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‘Anti-Science Resistance?’ Let’s Examine the Facts
About the Author
Mililani TraskMililani Trask is the principal of Indigenous Consultants LLC and an internationally recognized expert on human rights and Hawaii land trust issues. As a founding member of the Indigenous Women’s Network, she worked on issues of community-based economic development, including housing and health. She is a founding member of Maunakea Anaina Hou and a cultural practitioner of Maunakea.
Opposition to further encroachments on Mauna Kea cannot be dismissed as “anti-scientific” resistance to the “forward movement of our economy” by a few disgruntled individuals, as the Big Island Community Coalition has suggested more than once. Let’s look at the facts.
FACT: State law (HRS. Chapter 171) requires that state lands be leased at fair market value as determined by appraisal. Lease rental cannot be waived for any commercial venture for longer than one year. There are fines for violations of the law or rules or illegal public use, but the law also states, “No person shall be sanctioned … for the exercise of native Hawaiian gathering rights and traditional cultural practices as authorized by law or as permitted by the department.”
FACT: These laws have been violated for 47 years, ever since the University of Hawaii received a 65-year lease for Mauna Kea in 1968 for free. The university ignored these laws when it subleased lands on the summit for 22 buildings for $1 per year. Data obtained by KAHEA, the Hawaiian Environmental Coalition, indicates that annual rent should be $45 million to $55 million. KAHEA figures that over 10 years, approximately $500 million in rental income that could have fuelled the economy and improved people’s lives has been lost.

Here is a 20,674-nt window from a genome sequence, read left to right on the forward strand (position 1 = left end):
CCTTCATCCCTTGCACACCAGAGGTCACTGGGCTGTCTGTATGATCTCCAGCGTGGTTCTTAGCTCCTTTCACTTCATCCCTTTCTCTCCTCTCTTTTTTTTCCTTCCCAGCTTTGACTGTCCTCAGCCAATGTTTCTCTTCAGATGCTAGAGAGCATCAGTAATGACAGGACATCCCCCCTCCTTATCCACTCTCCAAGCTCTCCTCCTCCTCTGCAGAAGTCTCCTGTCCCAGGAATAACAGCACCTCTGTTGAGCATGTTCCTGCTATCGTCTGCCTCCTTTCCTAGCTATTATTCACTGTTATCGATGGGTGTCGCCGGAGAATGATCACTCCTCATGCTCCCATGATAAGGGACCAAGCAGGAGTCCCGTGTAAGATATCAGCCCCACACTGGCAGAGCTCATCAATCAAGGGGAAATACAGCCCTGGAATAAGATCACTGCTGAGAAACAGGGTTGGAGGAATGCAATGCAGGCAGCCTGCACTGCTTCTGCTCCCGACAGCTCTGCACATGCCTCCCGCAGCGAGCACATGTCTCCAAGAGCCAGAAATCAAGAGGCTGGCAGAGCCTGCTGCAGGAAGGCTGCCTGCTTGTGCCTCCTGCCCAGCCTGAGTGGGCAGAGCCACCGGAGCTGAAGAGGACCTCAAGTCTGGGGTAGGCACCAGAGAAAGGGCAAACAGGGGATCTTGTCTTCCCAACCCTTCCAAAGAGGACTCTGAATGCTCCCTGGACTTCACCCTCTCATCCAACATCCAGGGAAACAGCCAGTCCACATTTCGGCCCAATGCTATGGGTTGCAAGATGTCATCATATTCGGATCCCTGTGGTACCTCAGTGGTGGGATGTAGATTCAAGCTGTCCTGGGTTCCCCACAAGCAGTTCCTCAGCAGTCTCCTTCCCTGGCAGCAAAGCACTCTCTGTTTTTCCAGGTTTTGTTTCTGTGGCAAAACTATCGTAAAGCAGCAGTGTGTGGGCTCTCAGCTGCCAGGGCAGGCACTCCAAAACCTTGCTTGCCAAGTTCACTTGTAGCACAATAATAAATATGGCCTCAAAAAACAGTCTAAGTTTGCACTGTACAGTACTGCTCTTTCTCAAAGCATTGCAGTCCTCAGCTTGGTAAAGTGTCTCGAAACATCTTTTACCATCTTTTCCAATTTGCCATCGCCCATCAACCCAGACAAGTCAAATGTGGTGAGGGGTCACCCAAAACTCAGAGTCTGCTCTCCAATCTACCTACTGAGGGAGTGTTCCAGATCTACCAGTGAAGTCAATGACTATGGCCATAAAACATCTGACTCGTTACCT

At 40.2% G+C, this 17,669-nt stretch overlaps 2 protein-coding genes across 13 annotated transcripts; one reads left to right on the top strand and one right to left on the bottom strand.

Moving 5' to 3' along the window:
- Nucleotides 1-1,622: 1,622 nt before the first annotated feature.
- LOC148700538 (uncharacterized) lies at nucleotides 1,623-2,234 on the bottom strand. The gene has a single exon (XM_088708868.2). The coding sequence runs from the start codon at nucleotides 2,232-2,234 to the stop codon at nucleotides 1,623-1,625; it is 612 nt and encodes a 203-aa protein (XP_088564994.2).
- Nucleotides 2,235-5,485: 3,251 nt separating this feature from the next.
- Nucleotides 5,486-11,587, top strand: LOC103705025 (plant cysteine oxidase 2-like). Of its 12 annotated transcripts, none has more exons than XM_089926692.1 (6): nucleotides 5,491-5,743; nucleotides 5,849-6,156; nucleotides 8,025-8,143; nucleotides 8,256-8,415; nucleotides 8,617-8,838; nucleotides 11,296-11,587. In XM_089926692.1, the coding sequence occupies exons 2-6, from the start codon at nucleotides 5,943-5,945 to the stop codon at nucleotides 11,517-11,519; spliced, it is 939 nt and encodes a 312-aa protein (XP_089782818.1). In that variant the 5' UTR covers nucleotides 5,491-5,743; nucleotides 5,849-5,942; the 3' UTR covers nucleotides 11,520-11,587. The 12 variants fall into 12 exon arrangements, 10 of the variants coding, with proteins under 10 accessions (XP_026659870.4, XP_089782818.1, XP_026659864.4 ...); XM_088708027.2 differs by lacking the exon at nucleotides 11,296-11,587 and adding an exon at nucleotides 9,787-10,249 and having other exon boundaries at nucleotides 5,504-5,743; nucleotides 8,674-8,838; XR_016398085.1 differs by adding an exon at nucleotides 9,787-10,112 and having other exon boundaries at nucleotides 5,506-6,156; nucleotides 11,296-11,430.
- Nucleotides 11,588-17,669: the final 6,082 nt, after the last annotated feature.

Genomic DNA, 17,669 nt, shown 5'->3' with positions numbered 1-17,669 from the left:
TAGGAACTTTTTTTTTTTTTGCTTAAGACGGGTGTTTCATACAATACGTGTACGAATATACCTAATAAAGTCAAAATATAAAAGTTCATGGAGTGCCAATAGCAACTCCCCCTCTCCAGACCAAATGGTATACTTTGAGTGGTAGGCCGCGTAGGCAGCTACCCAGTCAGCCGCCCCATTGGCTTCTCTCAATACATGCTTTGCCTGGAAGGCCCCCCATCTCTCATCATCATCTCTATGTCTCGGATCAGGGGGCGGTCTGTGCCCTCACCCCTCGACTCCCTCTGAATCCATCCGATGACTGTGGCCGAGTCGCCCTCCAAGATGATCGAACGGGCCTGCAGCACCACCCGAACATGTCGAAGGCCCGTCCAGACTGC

As KAHEA points out, “The sweetheart deals on Mauna Kea and Haleakala translate to millions of dollars denied to important public programs, like schools, roads, hospitals and parks, which benefit people throughout Hawaii nei.”
Imagine what could have been accomplished with the income from an appropriate level of rentals over the full 47 years of building telescopes on Mauna Kea.
FACT: State auditors’ reports on the Mauna for the years 1998, 2005, 2009 and 2014 document numerous violations of state law. Although the university and private telescope operators created several studies and plans including the Native Cultural Report, Public Access Report, Decommissioning Report and Comprehensive Management Plan, none of these plans have been implemented, and no plan actually provided for Hawaiian rights to worship or for other cultural practices. The Public Access plan actually puts Hawaiian rights in a section entitled “Unresolved Issues.”
FACT: Citing Act 132 (2009), the 2014 auditors report noted, “Administrative rules governing public and commercial activities on Mauna Kea lands are necessary to provide effective protection of cultural and natural resources from certain public activities, and to help ensure public health and safety. Examples of public and commercial activities to be governed by administrative rules include general access to sensitive resource areas, such as specific and off-road vehicle management and control; alcohol consumption; recreational activities; and commercial tour activities.”